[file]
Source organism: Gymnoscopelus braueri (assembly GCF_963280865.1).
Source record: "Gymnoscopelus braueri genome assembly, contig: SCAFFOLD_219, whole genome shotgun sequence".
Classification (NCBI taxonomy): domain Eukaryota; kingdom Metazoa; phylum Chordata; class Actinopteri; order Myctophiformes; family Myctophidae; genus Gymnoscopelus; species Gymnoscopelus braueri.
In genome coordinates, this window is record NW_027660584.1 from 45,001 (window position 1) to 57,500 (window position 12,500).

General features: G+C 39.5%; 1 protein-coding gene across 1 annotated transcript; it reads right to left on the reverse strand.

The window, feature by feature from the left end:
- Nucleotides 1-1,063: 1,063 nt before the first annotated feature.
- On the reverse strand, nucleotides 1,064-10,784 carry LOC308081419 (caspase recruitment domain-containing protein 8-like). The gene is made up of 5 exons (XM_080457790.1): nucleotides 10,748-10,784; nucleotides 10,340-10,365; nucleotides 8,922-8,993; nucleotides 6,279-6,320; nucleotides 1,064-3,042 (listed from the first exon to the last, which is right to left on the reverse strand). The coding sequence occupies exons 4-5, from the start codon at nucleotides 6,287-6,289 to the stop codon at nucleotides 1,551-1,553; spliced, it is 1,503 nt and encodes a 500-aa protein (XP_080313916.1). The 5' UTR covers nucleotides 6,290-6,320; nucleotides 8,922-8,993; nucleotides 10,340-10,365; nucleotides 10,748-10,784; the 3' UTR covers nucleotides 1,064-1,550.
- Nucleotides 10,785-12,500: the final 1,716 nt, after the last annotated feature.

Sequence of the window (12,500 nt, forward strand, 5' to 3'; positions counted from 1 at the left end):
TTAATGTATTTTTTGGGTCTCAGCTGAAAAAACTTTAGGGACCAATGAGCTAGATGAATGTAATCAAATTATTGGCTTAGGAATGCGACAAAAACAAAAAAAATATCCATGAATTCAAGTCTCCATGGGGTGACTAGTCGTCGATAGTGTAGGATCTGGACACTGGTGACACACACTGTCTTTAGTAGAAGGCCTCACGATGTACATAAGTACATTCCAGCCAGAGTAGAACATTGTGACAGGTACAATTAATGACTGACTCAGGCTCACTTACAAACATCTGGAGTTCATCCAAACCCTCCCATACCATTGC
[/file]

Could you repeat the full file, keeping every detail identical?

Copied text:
Source organism: Gymnoscopelus braueri (assembly GCF_963280865.1).
Source record: "Gymnoscopelus braueri genome assembly, contig: SCAFFOLD_219, whole genome shotgun sequence".
Classification (NCBI taxonomy): domain Eukaryota; kingdom Metazoa; phylum Chordata; class Actinopteri; order Myctophiformes; family Myctophidae; genus Gymnoscopelus; species Gymnoscopelus braueri.
In genome coordinates, this window is record NW_027660584.1 from 45,001 (window position 1) to 57,500 (window position 12,500).

General features: G+C 39.5%; 1 protein-coding gene across 1 annotated transcript; it reads right to left on the reverse strand.

The window, feature by feature from the left end:
- Nucleotides 1-1,063: 1,063 nt before the first annotated feature.
- On the reverse strand, nucleotides 1,064-10,784 carry LOC308081419 (caspase recruitment domain-containing protein 8-like). The gene is made up of 5 exons (XM_080457790.1): nucleotides 10,748-10,784; nucleotides 10,340-10,365; nucleotides 8,922-8,993; nucleotides 6,279-6,320; nucleotides 1,064-3,042 (listed from the first exon to the last, which is right to left on the reverse strand). The coding sequence occupies exons 4-5, from the start codon at nucleotides 6,287-6,289 to the stop codon at nucleotides 1,551-1,553; spliced, it is 1,503 nt and encodes a 500-aa protein (XP_080313916.1). The 5' UTR covers nucleotides 6,290-6,320; nucleotides 8,922-8,993; nucleotides 10,340-10,365; nucleotides 10,748-10,784; the 3' UTR covers nucleotides 1,064-1,550.
- Nucleotides 10,785-12,500: the final 1,716 nt, after the last annotated feature.

Sequence of the window (12,500 nt, forward strand, 5' to 3'; positions counted from 1 at the left end):
TTAATGTATTTTTTGGGTCTCAGCTGAAAAAACTTTAGGGACCAATGAGCTAGATGAATGTAATCAAATTATTGGCTTAGGAATGCGACAAAAACAAAAAAAATATCCATGAATTCAAGTCTCCATGGGGTGACTAGTCGTCGATAGTGTAGGATCTGGACACTGGTGACACACACTGTCTTTAGTAGAAGGCCTCACGATGTACATAAGTACATTCCAGCCAGAGTAGAACATTGTGACAGGTACAATTAATGACTGACTCAGGCTCACTTACAAACATCTGGAGTTCATCCAAACCCTCCCATACCATTGC